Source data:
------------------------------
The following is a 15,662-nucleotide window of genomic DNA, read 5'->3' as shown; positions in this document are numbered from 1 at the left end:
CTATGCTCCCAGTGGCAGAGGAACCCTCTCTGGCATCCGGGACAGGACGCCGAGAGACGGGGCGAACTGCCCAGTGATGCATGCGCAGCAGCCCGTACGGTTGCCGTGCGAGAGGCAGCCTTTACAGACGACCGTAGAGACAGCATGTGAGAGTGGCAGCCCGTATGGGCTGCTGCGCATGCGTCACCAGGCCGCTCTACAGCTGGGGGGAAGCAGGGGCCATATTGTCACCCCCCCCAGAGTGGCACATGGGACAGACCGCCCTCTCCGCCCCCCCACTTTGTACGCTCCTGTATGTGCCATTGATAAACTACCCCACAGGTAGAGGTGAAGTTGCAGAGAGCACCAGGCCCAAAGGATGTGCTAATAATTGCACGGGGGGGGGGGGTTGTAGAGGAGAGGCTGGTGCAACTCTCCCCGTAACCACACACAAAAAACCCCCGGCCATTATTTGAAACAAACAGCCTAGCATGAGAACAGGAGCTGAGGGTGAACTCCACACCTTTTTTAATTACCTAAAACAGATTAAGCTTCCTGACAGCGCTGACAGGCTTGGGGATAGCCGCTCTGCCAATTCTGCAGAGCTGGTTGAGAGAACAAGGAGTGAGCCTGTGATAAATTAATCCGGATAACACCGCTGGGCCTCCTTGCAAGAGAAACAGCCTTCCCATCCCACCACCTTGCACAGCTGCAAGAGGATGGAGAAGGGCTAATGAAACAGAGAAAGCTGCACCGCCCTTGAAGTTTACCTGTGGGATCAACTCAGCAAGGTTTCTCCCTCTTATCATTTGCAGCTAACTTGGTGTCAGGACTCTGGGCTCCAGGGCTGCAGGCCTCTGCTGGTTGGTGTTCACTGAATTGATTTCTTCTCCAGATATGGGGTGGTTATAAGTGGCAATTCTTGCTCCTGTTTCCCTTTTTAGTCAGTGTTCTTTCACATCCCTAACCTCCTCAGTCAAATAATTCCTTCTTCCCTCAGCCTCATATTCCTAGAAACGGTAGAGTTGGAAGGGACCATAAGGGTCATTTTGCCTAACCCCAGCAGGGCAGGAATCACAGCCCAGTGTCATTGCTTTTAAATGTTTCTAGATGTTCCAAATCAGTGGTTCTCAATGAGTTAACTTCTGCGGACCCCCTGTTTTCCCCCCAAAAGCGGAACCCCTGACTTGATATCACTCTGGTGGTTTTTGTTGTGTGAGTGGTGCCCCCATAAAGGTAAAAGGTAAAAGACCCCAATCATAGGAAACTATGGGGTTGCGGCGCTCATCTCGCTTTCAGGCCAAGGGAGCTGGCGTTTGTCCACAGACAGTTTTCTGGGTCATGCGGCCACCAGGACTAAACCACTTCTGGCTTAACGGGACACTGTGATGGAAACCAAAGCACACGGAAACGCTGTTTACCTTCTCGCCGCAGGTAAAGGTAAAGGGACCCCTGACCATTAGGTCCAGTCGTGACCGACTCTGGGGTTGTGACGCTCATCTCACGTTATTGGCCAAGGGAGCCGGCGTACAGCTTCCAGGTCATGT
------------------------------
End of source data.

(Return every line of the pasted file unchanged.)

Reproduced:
The following is a 15,662-nucleotide window of genomic DNA, read 5'->3' as shown; positions in this document are numbered from 1 at the left end:
CTATGCTCCCAGTGGCAGAGGAACCCTCTCTGGCATCCGGGACAGGACGCCGAGAGACGGGGCGAACTGCCCAGTGATGCATGCGCAGCAGCCCGTACGGTTGCCGTGCGAGAGGCAGCCTTTACAGACGACCGTAGAGACAGCATGTGAGAGTGGCAGCCCGTATGGGCTGCTGCGCATGCGTCACCAGGCCGCTCTACAGCTGGGGGGAAGCAGGGGCCATATTGTCACCCCCCCCAGAGTGGCACATGGGACAGACCGCCCTCTCCGCCCCCCCACTTTGTACGCTCCTGTATGTGCCATTGATAAACTACCCCACAGGTAGAGGTGAAGTTGCAGAGAGCACCAGGCCCAAAGGATGTGCTAATAATTGCACGGGGGGGGGGGGTTGTAGAGGAGAGGCTGGTGCAACTCTCCCCGTAACCACACACAAAAAACCCCCGGCCATTATTTGAAACAAACAGCCTAGCATGAGAACAGGAGCTGAGGGTGAACTCCACACCTTTTTTAATTACCTAAAACAGATTAAGCTTCCTGACAGCGCTGACAGGCTTGGGGATAGCCGCTCTGCCAATTCTGCAGAGCTGGTTGAGAGAACAAGGAGTGAGCCTGTGATAAATTAATCCGGATAACACCGCTGGGCCTCCTTGCAAGAGAAACAGCCTTCCCATCCCACCACCTTGCACAGCTGCAAGAGGATGGAGAAGGGCTAATGAAACAGAGAAAGCTGCACCGCCCTTGAAGTTTACCTGTGGGATCAACTCAGCAAGGTTTCTCCCTCTTATCATTTGCAGCTAACTTGGTGTCAGGACTCTGGGCTCCAGGGCTGCAGGCCTCTGCTGGTTGGTGTTCACTGAATTGATTTCTTCTCCAGATATGGGGTGGTTATAAGTGGCAATTCTTGCTCCTGTTTCCCTTTTTAGTCAGTGTTCTTTCACATCCCTAACCTCCTCAGTCAAATAATTCCTTCTTCCCTCAGCCTCATATTCCTAGAAACGGTAGAGTTGGAAGGGACCATAAGGGTCATTTTGCCTAACCCCAGCAGGGCAGGAATCACAGCCCAGTGTCATTGCTTTTAAATGTTTCTAGATGTTCCAAATCAGTGGTTCTCAATGAGTTAACTTCTGCGGACCCCCTGTTTTCCCCCCAAAAGCGGAACCCCTGACTTGATATCACTCTGGTGGTTTTTGTTGTGTGAGTGGTGCCCCCATAAAGGTAAAAGGTAAAAGACCCCAATCATAGGAAACTATGGGGTTGCGGCGCTCATCTCGCTTTCAGGCCAAGGGAGCTGGCGTTTGTCCACAGACAGTTTTCTGGGTCATGCGGCCACCAGGACTAAACCACTTCTGGCTTAACGGGACACTGTGATGGAAACCAAAGCACACGGAAACGCTGTTTACCTTCTCGCCGCAGGTAAAGGTAAAGGGACCCCTGACCATTAGGTCCAGTCGTGACCGACTCTGGGGTTGTGACGCTCATCTCACGTTATTGGCCAAGGGAGCCGGCGTACAGCTTCCAGGTCATGT